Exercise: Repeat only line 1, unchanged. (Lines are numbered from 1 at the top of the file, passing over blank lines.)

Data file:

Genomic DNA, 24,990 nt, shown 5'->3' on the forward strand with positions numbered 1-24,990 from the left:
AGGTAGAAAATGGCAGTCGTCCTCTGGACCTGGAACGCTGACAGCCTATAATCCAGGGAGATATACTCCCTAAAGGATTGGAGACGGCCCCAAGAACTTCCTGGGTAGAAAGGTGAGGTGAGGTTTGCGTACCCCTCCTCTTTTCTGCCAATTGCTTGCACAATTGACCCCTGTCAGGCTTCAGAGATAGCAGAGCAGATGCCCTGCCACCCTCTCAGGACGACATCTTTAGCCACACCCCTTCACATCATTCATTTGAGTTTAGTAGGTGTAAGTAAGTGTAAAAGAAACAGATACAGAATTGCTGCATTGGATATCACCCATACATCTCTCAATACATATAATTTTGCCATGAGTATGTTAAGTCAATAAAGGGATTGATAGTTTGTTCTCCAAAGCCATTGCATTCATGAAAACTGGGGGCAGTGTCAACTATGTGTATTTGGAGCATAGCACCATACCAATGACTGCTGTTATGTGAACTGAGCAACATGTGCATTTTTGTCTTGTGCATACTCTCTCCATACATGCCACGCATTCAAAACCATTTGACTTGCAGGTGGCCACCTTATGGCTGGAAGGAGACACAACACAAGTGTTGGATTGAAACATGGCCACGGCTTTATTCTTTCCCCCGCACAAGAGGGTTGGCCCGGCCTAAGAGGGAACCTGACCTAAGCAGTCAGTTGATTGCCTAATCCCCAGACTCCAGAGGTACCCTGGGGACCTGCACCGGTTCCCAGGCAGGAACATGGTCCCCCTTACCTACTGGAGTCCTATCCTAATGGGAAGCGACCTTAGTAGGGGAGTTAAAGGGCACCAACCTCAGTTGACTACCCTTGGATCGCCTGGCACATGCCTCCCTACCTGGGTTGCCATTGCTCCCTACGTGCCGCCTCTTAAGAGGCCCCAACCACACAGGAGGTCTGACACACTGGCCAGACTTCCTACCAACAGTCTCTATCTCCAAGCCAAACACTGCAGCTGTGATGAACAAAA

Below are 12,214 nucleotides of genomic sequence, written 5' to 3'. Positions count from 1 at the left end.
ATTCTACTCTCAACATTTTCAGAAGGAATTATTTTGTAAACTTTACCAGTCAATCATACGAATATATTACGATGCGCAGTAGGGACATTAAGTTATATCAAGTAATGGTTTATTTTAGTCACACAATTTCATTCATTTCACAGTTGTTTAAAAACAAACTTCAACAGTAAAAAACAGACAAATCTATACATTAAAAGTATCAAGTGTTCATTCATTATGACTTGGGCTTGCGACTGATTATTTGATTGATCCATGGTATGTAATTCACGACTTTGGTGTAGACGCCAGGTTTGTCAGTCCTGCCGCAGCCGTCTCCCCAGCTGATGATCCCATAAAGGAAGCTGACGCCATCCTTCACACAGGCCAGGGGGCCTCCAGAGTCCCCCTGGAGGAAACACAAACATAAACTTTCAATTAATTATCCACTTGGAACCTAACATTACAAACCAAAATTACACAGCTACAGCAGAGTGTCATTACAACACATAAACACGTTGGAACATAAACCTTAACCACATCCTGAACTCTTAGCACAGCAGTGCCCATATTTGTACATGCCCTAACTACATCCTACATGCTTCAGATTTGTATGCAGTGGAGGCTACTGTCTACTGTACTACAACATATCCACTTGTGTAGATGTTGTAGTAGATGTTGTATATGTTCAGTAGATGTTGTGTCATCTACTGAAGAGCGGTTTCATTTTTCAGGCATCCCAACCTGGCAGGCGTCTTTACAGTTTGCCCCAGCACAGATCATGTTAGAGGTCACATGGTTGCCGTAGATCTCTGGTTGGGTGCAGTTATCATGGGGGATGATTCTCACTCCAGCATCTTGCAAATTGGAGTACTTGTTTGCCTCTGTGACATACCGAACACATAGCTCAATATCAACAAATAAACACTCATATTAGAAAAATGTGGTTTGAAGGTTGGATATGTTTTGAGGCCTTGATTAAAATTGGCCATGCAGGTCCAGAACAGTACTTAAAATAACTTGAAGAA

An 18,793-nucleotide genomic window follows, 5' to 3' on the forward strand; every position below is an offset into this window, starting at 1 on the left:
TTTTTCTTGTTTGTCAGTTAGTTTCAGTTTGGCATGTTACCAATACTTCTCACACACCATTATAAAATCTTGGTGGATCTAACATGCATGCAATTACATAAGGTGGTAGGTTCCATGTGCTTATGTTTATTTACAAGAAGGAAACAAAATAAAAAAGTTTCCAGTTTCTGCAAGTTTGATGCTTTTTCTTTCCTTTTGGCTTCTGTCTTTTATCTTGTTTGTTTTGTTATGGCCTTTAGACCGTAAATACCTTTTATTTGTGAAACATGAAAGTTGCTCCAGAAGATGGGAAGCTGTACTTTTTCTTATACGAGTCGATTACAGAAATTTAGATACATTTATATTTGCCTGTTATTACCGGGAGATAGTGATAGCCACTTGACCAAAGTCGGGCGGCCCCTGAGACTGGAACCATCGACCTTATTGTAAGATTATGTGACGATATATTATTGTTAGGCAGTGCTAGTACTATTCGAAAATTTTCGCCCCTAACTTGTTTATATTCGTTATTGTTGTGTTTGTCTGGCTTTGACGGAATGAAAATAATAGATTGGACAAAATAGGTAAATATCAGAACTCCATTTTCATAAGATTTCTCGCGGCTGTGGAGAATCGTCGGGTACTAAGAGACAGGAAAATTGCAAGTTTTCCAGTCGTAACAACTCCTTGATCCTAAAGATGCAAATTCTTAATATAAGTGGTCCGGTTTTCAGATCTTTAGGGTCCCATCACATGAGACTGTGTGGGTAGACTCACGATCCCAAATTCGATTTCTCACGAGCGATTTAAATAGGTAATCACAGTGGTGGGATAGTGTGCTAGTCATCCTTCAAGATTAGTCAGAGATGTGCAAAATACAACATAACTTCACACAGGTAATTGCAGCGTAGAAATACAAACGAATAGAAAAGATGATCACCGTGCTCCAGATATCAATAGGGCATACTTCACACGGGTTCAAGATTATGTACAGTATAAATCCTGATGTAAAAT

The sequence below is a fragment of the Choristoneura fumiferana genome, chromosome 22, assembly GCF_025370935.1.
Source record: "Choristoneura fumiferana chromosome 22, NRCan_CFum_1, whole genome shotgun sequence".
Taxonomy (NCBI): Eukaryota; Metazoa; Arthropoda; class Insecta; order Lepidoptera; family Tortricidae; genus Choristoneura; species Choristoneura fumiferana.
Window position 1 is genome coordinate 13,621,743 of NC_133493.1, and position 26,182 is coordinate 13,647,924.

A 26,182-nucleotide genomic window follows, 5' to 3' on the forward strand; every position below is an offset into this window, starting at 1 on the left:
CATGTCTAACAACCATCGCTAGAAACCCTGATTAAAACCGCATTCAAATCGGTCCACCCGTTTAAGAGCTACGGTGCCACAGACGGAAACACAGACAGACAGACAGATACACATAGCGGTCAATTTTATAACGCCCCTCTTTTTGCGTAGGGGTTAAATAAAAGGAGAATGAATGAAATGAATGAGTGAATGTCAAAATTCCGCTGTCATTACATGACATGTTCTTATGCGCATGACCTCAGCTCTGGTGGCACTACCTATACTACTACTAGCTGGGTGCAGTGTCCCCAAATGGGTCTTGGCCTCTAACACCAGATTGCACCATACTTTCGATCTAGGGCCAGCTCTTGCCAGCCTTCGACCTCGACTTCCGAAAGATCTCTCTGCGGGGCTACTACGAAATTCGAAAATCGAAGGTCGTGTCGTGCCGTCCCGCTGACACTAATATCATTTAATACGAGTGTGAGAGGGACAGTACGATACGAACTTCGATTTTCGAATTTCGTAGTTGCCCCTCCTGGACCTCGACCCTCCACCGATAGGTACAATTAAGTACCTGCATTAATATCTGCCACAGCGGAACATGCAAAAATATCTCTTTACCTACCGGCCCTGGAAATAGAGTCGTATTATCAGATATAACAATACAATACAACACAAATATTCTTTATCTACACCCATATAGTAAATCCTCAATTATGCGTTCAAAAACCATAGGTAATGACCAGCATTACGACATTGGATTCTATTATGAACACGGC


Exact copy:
Genomic DNA, 24,990 nt, shown 5'->3' on the forward strand with positions numbered 1-24,990 from the left: